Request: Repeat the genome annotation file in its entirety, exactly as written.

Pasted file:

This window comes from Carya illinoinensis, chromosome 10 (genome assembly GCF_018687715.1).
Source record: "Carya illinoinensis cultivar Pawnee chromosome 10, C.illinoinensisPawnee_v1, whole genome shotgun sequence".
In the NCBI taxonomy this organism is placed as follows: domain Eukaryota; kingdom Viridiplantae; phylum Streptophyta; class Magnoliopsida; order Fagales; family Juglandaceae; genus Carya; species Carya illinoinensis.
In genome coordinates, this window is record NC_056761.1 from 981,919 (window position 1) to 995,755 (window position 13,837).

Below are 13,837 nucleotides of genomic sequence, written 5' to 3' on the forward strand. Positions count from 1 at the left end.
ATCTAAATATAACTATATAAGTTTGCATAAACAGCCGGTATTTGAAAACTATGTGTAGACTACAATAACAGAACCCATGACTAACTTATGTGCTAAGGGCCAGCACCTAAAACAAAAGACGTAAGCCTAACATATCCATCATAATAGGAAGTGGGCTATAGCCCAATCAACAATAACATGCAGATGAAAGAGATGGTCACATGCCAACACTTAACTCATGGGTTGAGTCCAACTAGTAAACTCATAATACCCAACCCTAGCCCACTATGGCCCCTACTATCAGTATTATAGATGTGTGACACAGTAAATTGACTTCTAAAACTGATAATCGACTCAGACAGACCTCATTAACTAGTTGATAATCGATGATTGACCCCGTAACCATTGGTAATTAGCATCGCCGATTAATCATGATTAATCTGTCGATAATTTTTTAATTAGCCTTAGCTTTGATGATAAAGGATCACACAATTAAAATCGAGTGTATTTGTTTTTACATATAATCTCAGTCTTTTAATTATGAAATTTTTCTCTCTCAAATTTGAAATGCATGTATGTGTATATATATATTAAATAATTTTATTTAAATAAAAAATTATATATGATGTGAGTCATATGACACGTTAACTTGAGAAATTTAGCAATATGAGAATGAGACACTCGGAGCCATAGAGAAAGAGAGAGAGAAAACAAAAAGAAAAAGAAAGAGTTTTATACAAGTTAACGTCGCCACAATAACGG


This window comes from Carya illinoinensis, chromosome 10 (genome assembly GCF_018687715.1).
Source record: "Carya illinoinensis cultivar Pawnee chromosome 10, C.illinoinensisPawnee_v1, whole genome shotgun sequence".
In the NCBI taxonomy this organism is placed as follows: domain Eukaryota; kingdom Viridiplantae; phylum Streptophyta; class Magnoliopsida; order Fagales; family Juglandaceae; genus Carya; species Carya illinoinensis.
In genome coordinates, this window is record NC_056761.1 from 981,919 (window position 1) to 995,755 (window position 13,837).

Below are 13,837 nucleotides of genomic sequence, written 5' to 3' on the forward strand. Positions count from 1 at the left end.
ATCTAAATATAACTATATAAGTTTGCATAAACAGCCGGTATTTGAAAACTATGTGTAGACTACAATAACAGAACCCATGACTAACTTATGTGCTAAGGGCCAGCACCTAAAACAAAAGACGTAAGCCTAACATATCCATCATAATAGGAAGTGGGCTATAGCCCAATCAACAATAACATGCAGATGAAAGAGATGGTCACATGCCAACACTTAACTCATGGGTTGAGTCCAACTAGTAAACTCATAATACCCAACCCTAGCCCACTATGGCCCCTACTATCAGTATTATAGATGTGTGACACAGTAAATTGACTTCTAAAACTGATAATCGACTCAGACAGACCTCATTAACTAGTTGATAATCGATGATTGACCCCGTAACCATTGGTAATTAGCATCGCCGATTAATCATGATTAATCTGTCGATAATTTTTTAATTAGCCTTAGCTTTGATGATAAAGGATCACACAATTAAAATCGAGTGTATTTGTTTTTACATATAATCTCAGTCTTTTAATTATGAAATTTTTCTCTCTCAAATTTGAAATGCATGTATGTGTATATATATATTAAATAATTTTATTTAAATAAAAAATTATATATGATGTGAGTCATATGACACGTTAACTTGAGAAATTTAGCAATATGAGAATGAGACACTCGGAGCCATAGAGAAAGAGAGAGAGAAAACAAAAAGAAAAAGAAAGAGTTTTATACAAGTTAACGTCGCCACAATAACGG